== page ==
For Givens, the same young men he had played sports with before leaving for Oklahoma had become subsumed in territorial violence disguised as brotherhood.
“It was surreal,” Givens said. “A guy I would play Pop Warner with was now willing to kill me because of where I lived and where he lived. I’m trying to process this all in my mind, like, how is this happening to us? You grew up over there and now you don’t like me? Why are we actively seeking to create a war zone in our backyards?”
In 1989, Givens and a few friends—including Broadus, known amongst his friends as Cordozar—were approached by military recruiters at the Long Beach Mall in downtown, trying to convince them to face a different war in Iraq. Givens was the sole person in his group to say yes, joining the United States Air Force that same year.
Upon his return to Long Beach in 1993, he discovered that Cordozar was now known as Snoop Dogg and that his neighborhood, plagued by violence, would soon become the focus of his own creative drive, thanks to a gift from his parents that, frankly, he simply didn’t understand. The gift, a 35mm SLR Canon AE-1 camera, initially baffled him; little did he know it would become a key cog in not only his future professional endeavors but a form of expression which has altered the way Givens approaches the world each day.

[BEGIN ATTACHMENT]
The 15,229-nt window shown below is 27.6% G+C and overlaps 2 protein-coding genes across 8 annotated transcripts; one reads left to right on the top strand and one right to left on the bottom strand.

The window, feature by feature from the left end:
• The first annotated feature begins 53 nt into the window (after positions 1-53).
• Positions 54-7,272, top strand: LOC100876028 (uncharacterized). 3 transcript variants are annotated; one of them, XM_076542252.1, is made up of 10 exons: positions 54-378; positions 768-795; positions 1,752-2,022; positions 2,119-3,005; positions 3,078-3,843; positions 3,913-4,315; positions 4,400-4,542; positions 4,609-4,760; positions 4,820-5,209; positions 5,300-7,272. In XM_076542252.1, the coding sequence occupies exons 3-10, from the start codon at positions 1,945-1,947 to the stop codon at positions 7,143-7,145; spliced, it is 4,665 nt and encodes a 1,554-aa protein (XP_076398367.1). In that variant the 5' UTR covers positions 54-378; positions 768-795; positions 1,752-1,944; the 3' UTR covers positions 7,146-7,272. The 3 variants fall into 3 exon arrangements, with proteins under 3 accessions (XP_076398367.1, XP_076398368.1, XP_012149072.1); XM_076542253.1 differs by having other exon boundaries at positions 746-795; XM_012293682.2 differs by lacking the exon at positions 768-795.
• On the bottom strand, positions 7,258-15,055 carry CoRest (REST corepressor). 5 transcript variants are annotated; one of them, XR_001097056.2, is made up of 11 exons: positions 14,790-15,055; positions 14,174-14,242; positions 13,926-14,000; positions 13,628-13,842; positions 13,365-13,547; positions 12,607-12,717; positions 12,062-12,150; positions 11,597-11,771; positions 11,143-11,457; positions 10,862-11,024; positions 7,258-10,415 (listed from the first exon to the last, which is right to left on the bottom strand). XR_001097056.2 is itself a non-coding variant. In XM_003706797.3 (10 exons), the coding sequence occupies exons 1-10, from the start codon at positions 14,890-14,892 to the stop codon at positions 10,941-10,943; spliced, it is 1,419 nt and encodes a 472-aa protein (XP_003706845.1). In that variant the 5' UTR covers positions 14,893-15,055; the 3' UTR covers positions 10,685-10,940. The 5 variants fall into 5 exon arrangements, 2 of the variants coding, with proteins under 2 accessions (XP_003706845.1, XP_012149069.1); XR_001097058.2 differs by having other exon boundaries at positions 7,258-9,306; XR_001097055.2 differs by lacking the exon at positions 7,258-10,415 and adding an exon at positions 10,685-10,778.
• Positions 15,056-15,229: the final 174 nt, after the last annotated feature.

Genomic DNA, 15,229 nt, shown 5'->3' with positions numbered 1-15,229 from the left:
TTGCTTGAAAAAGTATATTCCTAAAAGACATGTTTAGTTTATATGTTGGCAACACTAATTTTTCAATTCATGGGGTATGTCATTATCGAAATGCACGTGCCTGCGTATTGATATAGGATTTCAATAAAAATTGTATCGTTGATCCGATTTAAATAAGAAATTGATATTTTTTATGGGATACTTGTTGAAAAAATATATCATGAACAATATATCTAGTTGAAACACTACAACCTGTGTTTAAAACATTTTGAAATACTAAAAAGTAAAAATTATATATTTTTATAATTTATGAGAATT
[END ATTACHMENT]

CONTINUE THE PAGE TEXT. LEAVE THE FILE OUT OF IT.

“I really thought they were crazy—it was like, ‘Why would you buy me a camera?’” Givens said. “I had no idea it would become a passion but after I took a class at Long Beach City College, my first print—this shot of two young Black girls—won me a contest and some confidence in my photography skills.”
That confidence came into focus with Givens opting to photograph the darker side of life: funerals of young men gunned down, including his nephew, photos of current and ex-gang members, nods to the war that pervaded his home turf. With his friends who, seemingly overnight, became household names worldwide—Nate Dogg (Givens’ cousin), Warren G (a longtime friend), and, of course, Snoop—he produced a calendar that sought to reduce gang violence or, at the least, open a much-needed dialogue.
“That’s life in the city—this world is violent,” Givens said. “But you have to accentuate the positivity… My Dad was essential in helping me realize that. You can put something up on a wall that degrades women or you can try and do something positive, create an idea. That’s where the real peacemaking happens: ideas.”